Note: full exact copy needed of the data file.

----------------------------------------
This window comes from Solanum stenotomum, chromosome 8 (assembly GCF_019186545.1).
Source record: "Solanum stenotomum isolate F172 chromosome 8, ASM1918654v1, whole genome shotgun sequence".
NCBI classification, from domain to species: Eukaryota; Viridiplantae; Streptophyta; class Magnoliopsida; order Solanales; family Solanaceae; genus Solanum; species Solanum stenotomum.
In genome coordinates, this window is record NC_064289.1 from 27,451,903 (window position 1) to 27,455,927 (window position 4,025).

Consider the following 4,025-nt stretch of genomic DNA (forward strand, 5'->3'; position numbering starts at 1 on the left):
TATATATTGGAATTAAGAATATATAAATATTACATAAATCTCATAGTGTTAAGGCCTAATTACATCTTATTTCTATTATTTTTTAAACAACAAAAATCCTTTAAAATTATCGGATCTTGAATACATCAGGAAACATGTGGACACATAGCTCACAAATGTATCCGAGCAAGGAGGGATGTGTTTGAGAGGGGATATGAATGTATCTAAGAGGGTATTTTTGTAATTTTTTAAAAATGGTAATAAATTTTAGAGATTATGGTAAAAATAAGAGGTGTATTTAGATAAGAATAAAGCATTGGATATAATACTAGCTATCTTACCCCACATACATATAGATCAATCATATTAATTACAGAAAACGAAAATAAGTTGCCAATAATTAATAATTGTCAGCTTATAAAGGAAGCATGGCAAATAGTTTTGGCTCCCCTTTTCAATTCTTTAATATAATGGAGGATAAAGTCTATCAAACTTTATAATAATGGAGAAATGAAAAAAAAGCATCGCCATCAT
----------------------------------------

This window comes from Solanum stenotomum, chromosome 8 (assembly GCF_019186545.1).
Source record: "Solanum stenotomum isolate F172 chromosome 8, ASM1918654v1, whole genome shotgun sequence".
NCBI classification, from domain to species: Eukaryota; Viridiplantae; Streptophyta; class Magnoliopsida; order Solanales; family Solanaceae; genus Solanum; species Solanum stenotomum.
In genome coordinates, this window is record NC_064289.1 from 27,451,903 (window position 1) to 27,455,927 (window position 4,025).

Consider the following 4,025-nt stretch of genomic DNA (forward strand, 5'->3'; position numbering starts at 1 on the left):
TATATATTGGAATTAAGAATATATAAATATTACATAAATCTCATAGTGTTAAGGCCTAATTACATCTTATTTCTATTATTTTTTAAACAACAAAAATCCTTTAAAATTATCGGATCTTGAATACATCAGGAAACATGTGGACACATAGCTCACAAATGTATCCGAGCAAGGAGGGATGTGTTTGAGAGGGGATATGAATGTATCTAAGAGGGTATTTTTGTAATTTTTTAAAAATGGTAATAAATTTTAGAGATTATGGTAAAAATAAGAGGTGTATTTAGATAAGAATAAAGCATTGGATATAATACTAGCTATCTTACCCCACATACATATAGATCAATCATATTAATTACAGAAAACGAAAATAAGTTGCCAATAATTAATAATTGTCAGCTTATAAAGGAAGCATGGCAAATAGTTTTGGCTCCCCTTTTCAATTCTTTAATATAATGGAGGATAAAGTCTATCAAACTTTATAATAATGGAGAAATGAAAAAAAAGCATCGCCATCAT